Hawaii 2010 - Oahu

Our winter vacation begins on the island of Oahu. We spent two days and three nights on
Waikiki Beach. Our hotel was at the southeast end of the long string of big hotels on
the beach between Ft. DeRussy and Diamond Head. This picture was taken from our hotel
room and shows a typical day on the beach in this tropical paradise.

A close-up features the Royal Hawaiian Hotel, a.k.a. the "Pink Palace". An
older hotel, it has been remodeled and is very modern inside now.

Mary enjoys the beach at Waikiki from the grounds of the Pink Palace.

This was a really fun thing to do ... you can see us in the middle
of this outrigger canoe, riding the surf on Waikiki Beach. If you're
not a surfer, this is the best way to get up close and personal with them!

We pose with Duke Kahanamoku, probably the world's most famous surfer. He was
a champion Olympic swimmer, an actor, and is credited with bringing surfing to
the east coast of the U.S. He reigned as the king of water sports until he was
beaten in the 1924 Olympics by Johnny Weissmuller. At the time, Duke was 33
years old and Weismuller was 20. The baton had been passed.

While in Honolulu, we visited the National Cemetery at the Punchbowl Crater,
final resting place of many fallen heroes of the US military.

Buildings in the city of Honolulu cover up most of Diamond Head
these days in this shot taken from the entrance point of the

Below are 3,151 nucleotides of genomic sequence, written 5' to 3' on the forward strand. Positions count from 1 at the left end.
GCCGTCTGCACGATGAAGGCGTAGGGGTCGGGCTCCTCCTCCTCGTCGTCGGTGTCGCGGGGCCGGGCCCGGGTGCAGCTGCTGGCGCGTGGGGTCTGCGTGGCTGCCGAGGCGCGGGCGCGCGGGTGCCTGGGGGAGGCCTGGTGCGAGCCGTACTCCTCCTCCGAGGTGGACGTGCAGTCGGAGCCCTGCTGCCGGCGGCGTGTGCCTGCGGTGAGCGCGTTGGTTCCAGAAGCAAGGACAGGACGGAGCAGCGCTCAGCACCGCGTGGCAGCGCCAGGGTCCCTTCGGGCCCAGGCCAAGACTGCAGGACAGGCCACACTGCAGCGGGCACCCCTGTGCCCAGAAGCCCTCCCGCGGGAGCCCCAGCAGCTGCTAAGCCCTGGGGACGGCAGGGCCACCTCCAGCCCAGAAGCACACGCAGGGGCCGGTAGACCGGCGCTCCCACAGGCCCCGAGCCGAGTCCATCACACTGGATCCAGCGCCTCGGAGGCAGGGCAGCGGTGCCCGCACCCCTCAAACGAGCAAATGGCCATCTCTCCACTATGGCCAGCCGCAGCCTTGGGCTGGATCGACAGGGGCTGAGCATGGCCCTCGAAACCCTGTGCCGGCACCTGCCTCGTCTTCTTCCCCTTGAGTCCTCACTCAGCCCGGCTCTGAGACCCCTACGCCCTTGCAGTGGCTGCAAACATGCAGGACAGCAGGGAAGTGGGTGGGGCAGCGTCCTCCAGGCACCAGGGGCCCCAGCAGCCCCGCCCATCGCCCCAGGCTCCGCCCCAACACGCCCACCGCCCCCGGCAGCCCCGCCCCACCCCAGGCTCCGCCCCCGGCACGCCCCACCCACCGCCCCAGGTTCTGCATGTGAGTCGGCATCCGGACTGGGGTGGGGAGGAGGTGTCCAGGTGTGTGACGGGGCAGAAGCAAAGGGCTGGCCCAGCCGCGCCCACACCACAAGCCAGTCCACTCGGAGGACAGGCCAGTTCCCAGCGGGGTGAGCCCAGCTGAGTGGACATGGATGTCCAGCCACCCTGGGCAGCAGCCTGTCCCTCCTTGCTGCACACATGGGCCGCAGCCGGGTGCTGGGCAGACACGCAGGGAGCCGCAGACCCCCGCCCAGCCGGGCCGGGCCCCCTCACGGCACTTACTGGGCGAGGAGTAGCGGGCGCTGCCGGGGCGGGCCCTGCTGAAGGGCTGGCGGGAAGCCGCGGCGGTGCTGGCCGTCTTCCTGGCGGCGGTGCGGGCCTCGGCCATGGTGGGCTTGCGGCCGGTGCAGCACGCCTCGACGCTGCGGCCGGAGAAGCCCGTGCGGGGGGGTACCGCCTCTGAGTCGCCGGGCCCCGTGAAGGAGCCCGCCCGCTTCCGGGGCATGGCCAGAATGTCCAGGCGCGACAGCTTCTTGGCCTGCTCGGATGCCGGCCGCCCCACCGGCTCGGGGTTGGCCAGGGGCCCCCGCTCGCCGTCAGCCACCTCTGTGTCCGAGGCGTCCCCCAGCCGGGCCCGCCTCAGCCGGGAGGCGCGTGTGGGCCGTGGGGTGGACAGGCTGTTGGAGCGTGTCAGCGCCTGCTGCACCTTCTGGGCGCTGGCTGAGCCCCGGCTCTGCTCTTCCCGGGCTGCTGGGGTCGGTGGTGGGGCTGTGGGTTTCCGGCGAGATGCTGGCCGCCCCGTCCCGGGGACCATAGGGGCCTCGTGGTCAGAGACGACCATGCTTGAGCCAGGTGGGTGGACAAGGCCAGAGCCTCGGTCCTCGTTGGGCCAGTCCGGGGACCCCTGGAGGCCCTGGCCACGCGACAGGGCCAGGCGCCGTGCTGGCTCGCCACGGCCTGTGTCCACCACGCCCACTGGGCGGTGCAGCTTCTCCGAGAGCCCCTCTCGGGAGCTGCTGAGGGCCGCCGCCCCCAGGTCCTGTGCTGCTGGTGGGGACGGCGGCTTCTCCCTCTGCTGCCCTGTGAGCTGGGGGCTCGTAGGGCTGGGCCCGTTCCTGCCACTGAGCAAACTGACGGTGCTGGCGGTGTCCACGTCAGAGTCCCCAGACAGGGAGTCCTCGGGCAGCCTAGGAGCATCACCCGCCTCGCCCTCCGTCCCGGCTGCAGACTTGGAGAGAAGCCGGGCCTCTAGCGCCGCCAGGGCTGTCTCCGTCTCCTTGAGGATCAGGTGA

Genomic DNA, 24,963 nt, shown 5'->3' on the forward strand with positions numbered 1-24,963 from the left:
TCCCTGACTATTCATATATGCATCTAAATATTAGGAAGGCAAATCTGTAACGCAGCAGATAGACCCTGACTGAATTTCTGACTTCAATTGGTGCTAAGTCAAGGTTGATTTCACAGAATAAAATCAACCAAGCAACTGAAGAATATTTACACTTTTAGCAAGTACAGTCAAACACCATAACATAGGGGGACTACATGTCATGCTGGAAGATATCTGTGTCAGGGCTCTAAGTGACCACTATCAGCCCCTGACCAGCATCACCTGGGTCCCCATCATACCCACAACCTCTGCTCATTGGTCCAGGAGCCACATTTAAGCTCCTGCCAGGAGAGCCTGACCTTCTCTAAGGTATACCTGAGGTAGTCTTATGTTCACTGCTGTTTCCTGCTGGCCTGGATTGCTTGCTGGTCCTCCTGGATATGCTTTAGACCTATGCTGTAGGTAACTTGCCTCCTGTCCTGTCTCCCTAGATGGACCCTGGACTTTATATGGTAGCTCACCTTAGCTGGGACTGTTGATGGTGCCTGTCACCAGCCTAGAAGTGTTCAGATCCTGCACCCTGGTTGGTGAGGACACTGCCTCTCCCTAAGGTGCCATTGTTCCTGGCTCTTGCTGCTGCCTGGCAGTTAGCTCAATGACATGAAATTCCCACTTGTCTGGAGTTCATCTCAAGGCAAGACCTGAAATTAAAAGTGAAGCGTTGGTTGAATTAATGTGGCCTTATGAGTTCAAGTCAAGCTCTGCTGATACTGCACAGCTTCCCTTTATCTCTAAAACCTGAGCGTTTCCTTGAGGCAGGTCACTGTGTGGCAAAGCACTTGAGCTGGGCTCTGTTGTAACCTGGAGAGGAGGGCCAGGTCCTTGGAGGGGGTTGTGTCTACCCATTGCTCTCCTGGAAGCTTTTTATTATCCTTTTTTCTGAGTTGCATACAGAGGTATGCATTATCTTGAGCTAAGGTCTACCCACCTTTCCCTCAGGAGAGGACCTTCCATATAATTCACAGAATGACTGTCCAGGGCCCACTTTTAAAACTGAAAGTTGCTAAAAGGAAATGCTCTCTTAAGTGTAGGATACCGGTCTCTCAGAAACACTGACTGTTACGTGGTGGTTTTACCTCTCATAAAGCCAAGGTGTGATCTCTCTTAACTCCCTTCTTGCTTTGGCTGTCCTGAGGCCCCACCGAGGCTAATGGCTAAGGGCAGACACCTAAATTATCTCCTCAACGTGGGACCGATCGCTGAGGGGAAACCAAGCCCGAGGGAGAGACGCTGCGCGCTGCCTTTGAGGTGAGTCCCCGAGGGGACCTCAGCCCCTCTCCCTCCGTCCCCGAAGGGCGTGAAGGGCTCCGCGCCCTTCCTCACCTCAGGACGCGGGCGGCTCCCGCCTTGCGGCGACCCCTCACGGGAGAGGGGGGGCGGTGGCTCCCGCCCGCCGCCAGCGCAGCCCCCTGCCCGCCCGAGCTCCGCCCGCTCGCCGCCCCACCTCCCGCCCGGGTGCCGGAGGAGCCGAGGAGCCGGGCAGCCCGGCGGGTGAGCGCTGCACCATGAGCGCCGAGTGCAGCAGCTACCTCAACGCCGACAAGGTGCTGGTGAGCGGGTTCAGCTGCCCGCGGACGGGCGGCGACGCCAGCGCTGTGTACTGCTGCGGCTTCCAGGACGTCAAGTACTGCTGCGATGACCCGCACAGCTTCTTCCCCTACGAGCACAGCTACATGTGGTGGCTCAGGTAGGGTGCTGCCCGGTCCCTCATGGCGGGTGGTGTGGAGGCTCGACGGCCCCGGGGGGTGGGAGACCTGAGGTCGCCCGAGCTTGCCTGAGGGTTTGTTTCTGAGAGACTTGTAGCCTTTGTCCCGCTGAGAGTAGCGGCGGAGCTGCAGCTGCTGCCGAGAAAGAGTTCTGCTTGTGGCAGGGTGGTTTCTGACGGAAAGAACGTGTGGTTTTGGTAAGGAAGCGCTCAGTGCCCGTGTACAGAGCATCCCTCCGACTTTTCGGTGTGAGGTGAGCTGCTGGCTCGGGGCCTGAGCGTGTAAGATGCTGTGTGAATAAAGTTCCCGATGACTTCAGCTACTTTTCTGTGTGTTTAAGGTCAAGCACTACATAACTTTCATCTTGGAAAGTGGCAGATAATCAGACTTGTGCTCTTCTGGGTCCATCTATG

Punchbowl Crater, looking back toward Diamond Head.

Our driving tour of Oahu brings us to the back side of Diamond Head,
the side you never see in the tourist brochures. There we found this
beautiful Red Crested Cardinal, a common sight in the Hawaiian Islands.
(Thanks to the Hawaiian Audubon Society for all wild bird IDs.)

A drive to the north side of Oahu brings us to the region of "big surf",
Waiamea Bay. There is nothing as big as Mavericks in California here today,
but a few guys are out taking advantage of decent surf and a lot of warm sun.

People are quietly enjoying their day and hardly seem to notice the
nearby surf at Waiamea Bay, pounding the shoreline just 50 yards away.

Just a half mile up the beach from Waiamea Bay is the famous "Banzai Pipeline"
beach, a.k.a. "The Pipe". A few surfers are out here too, as moderate waves
give non-expert riders a good feel for what The Pipe can really deliver when
the swells come in to the beach. Wish I could be here to see the really big surf!

Even kite surfers are out in the turmoil just east of Pipeline.

Now let's move on to Maui ...

Click for Maui pix

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